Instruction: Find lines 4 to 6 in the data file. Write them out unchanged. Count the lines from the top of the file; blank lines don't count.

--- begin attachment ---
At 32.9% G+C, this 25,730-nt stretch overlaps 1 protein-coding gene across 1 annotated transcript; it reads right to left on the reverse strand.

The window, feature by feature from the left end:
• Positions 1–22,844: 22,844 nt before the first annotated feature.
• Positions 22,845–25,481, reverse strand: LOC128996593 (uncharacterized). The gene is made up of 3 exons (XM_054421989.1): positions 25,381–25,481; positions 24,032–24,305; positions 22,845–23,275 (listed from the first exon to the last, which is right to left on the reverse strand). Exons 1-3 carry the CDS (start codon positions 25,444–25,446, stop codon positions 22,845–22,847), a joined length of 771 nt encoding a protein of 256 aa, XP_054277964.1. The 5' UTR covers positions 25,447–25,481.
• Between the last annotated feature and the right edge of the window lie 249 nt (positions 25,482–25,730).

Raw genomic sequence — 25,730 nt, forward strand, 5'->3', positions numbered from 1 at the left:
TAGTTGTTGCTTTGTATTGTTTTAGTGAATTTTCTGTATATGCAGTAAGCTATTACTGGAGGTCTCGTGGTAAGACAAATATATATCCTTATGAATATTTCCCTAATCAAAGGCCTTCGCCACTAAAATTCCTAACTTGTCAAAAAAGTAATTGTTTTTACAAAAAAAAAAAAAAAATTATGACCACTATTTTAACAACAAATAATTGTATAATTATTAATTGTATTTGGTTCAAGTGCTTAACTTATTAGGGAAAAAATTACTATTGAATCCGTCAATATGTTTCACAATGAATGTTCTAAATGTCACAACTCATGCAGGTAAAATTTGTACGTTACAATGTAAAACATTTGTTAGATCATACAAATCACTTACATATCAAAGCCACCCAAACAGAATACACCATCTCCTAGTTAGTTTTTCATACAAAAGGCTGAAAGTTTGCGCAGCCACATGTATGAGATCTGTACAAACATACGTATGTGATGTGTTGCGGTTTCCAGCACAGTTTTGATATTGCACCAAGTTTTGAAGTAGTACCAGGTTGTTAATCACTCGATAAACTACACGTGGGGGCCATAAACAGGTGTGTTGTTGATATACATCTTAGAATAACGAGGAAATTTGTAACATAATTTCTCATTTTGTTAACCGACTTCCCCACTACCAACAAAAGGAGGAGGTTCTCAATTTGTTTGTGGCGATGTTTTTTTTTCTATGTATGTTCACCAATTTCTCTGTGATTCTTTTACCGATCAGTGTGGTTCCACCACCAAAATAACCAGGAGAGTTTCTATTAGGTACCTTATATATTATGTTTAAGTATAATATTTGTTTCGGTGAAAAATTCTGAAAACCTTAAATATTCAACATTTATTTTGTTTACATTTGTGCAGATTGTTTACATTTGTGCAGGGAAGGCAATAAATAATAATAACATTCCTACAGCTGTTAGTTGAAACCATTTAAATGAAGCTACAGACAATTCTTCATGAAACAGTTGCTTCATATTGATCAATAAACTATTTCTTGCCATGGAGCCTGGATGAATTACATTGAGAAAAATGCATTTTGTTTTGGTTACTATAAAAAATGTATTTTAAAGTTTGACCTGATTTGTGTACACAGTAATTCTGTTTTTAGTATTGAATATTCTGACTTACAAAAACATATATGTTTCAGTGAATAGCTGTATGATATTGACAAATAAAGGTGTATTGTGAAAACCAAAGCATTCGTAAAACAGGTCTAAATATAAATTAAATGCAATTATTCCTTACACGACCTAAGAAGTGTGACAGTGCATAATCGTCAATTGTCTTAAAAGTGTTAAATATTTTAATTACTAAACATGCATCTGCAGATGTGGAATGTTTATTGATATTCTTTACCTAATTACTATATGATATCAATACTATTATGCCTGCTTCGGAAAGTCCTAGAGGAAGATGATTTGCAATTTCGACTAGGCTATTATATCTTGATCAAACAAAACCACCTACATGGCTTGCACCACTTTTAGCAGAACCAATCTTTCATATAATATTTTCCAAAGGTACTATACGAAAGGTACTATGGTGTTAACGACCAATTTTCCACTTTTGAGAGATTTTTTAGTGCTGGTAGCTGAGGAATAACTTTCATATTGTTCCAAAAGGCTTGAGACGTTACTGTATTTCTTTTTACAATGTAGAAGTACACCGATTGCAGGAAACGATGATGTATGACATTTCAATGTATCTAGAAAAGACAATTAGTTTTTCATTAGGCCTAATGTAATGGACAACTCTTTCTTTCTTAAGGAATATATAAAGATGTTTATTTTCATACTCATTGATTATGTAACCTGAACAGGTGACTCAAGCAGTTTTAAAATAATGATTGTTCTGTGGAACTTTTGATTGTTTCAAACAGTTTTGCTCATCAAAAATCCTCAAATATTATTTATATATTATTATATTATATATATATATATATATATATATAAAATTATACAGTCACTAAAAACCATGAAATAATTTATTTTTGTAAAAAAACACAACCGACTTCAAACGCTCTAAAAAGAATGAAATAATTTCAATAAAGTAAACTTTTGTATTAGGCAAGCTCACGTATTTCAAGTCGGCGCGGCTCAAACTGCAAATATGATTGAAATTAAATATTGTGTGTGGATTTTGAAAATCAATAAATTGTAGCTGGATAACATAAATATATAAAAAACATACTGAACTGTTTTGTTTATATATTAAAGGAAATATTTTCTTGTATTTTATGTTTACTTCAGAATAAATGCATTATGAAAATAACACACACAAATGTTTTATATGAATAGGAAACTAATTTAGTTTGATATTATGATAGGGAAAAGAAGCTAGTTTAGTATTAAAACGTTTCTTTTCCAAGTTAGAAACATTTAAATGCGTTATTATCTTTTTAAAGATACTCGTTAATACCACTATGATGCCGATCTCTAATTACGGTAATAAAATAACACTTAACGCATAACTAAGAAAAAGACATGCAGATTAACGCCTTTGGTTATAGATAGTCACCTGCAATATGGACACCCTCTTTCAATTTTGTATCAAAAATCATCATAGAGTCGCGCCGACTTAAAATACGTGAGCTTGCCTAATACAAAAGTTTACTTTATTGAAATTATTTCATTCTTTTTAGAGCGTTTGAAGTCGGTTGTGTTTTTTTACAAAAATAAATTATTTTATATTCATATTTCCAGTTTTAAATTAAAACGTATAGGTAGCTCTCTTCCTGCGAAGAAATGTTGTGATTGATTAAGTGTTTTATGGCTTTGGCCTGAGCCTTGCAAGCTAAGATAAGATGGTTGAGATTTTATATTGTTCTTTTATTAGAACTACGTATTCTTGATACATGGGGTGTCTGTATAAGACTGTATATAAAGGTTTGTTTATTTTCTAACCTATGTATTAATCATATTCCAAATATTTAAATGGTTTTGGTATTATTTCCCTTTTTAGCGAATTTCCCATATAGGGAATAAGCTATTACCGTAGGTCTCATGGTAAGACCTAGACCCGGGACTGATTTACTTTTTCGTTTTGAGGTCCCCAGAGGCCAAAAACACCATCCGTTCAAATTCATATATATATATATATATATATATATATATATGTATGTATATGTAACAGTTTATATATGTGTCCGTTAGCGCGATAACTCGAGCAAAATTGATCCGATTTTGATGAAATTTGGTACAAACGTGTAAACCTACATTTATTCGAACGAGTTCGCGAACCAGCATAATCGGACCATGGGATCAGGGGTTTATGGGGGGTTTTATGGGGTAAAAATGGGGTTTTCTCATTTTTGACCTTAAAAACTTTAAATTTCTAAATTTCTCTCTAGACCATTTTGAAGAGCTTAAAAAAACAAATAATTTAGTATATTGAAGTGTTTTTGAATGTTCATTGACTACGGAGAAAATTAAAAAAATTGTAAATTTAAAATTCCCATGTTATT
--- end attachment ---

• Positions 22,845–25,481, reverse strand: LOC128996593 (uncharacterized). The gene is made up of 3 exons (XM_054421989.1): positions 25,381–25,481; positions 24,032–24,305; positions 22,845–23,275 (listed from the first exon to the last, which is right to left on the reverse strand). Exons 1-3 carry the CDS (start codon positions 25,444–25,446, stop codon positions 22,845–22,847), a joined length of 771 nt encoding a protein of 256 aa, XP_054277964.1. The 5' UTR covers positions 25,447–25,481.
• Between the last annotated feature and the right edge of the window lie 249 nt (positions 25,482–25,730).

Raw genomic sequence — 25,730 nt, forward strand, 5'->3', positions numbered from 1 at the left: